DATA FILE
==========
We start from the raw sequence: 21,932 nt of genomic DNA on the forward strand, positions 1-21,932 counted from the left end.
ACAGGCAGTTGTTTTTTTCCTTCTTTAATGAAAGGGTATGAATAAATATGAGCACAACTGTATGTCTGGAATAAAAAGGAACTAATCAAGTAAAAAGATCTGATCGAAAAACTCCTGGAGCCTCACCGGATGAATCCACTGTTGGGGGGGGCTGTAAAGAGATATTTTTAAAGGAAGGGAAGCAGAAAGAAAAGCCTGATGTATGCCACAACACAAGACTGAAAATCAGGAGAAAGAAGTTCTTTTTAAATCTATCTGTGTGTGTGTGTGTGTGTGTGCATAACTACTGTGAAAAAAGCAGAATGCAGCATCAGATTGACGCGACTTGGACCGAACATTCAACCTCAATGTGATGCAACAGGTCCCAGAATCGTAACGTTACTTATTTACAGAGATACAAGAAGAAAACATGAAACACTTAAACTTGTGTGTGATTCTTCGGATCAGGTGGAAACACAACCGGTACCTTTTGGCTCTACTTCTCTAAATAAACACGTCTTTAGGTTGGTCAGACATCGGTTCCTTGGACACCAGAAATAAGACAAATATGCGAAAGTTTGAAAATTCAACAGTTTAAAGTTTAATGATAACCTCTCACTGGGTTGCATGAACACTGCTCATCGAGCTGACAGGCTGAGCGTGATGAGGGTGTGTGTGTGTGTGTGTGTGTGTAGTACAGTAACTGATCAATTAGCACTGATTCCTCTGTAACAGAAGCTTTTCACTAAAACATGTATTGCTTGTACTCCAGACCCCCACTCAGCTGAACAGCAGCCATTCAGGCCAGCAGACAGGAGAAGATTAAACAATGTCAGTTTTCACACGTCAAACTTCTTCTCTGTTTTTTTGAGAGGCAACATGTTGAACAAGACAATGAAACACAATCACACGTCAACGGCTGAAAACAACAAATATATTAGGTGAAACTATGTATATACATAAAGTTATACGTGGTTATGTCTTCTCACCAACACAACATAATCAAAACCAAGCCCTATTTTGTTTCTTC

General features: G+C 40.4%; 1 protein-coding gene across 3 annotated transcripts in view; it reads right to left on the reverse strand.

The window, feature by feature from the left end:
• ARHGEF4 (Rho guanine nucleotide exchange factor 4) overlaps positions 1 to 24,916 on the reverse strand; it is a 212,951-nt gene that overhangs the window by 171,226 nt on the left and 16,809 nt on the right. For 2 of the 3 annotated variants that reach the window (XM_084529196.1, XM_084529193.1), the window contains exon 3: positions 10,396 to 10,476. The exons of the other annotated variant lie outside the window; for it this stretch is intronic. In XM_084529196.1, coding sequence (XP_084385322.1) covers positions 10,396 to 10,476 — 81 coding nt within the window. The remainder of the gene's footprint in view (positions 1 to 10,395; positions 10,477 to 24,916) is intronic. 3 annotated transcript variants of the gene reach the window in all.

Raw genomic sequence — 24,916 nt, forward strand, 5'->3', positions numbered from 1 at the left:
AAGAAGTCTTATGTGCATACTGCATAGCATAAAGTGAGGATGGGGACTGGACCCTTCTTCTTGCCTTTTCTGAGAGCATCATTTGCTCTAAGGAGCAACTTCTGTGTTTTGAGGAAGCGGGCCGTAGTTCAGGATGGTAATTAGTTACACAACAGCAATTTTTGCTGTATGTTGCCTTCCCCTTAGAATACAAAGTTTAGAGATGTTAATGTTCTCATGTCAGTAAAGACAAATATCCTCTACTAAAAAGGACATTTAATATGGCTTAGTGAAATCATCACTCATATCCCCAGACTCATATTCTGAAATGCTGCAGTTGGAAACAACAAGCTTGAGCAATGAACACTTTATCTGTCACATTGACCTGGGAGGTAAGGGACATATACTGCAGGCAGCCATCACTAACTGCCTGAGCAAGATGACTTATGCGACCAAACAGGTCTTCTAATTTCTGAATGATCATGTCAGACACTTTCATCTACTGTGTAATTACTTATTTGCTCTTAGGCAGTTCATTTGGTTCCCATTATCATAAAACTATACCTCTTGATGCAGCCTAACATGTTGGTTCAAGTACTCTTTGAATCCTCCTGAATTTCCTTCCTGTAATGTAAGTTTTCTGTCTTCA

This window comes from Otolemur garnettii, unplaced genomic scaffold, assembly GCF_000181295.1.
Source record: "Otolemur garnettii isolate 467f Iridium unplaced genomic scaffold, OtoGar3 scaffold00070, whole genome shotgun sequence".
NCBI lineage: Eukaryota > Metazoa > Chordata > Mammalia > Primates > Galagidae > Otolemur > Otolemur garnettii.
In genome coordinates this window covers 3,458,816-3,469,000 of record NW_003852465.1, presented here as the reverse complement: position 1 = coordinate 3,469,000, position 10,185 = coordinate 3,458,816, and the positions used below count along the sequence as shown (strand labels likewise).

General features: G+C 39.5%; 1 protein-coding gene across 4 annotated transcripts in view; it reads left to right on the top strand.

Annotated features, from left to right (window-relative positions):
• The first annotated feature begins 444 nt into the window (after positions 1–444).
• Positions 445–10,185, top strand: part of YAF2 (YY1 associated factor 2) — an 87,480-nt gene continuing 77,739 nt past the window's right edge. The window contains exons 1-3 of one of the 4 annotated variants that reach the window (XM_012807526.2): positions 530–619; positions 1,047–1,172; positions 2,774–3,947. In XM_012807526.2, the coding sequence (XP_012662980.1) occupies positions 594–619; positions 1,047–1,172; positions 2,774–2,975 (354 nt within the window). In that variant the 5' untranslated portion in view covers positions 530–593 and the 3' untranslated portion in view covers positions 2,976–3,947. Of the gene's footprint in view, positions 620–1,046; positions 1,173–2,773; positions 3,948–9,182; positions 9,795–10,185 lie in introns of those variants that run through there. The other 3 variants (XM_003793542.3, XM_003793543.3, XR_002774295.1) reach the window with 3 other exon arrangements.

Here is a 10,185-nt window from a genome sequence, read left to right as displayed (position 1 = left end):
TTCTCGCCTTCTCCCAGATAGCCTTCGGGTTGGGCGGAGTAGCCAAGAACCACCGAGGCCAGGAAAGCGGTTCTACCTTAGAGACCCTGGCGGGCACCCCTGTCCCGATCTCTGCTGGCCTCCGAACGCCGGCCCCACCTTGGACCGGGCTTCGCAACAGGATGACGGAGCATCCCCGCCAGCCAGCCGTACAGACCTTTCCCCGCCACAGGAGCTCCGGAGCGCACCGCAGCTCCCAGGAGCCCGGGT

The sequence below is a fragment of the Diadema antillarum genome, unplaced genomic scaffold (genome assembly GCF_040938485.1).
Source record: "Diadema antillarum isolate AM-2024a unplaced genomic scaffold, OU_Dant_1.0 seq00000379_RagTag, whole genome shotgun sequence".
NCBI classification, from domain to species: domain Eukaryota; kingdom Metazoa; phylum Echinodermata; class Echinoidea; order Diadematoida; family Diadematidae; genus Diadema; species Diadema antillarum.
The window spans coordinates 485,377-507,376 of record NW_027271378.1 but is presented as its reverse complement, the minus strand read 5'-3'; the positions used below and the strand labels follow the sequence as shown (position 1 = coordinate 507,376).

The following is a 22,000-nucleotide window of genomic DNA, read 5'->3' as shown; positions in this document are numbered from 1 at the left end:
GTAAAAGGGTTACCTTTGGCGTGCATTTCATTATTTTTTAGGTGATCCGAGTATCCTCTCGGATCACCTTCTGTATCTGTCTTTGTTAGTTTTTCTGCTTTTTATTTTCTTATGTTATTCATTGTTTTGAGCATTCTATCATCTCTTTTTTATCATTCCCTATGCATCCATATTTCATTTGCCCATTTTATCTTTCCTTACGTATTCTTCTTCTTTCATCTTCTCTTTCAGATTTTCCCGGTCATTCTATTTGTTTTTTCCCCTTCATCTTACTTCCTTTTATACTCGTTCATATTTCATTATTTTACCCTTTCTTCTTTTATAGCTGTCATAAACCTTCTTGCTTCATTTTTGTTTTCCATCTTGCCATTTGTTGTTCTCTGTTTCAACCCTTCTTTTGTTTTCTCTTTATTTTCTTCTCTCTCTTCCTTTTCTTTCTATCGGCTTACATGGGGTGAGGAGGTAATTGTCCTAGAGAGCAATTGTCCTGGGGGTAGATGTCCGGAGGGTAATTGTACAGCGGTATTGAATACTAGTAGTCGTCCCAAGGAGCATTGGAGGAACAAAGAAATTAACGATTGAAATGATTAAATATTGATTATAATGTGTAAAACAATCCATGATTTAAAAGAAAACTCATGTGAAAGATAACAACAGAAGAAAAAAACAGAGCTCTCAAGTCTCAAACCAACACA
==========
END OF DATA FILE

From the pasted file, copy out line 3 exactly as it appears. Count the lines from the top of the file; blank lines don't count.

General features: G+C 40.4%; 1 protein-coding gene across 3 annotated transcripts in view; it reads right to left on the reverse strand.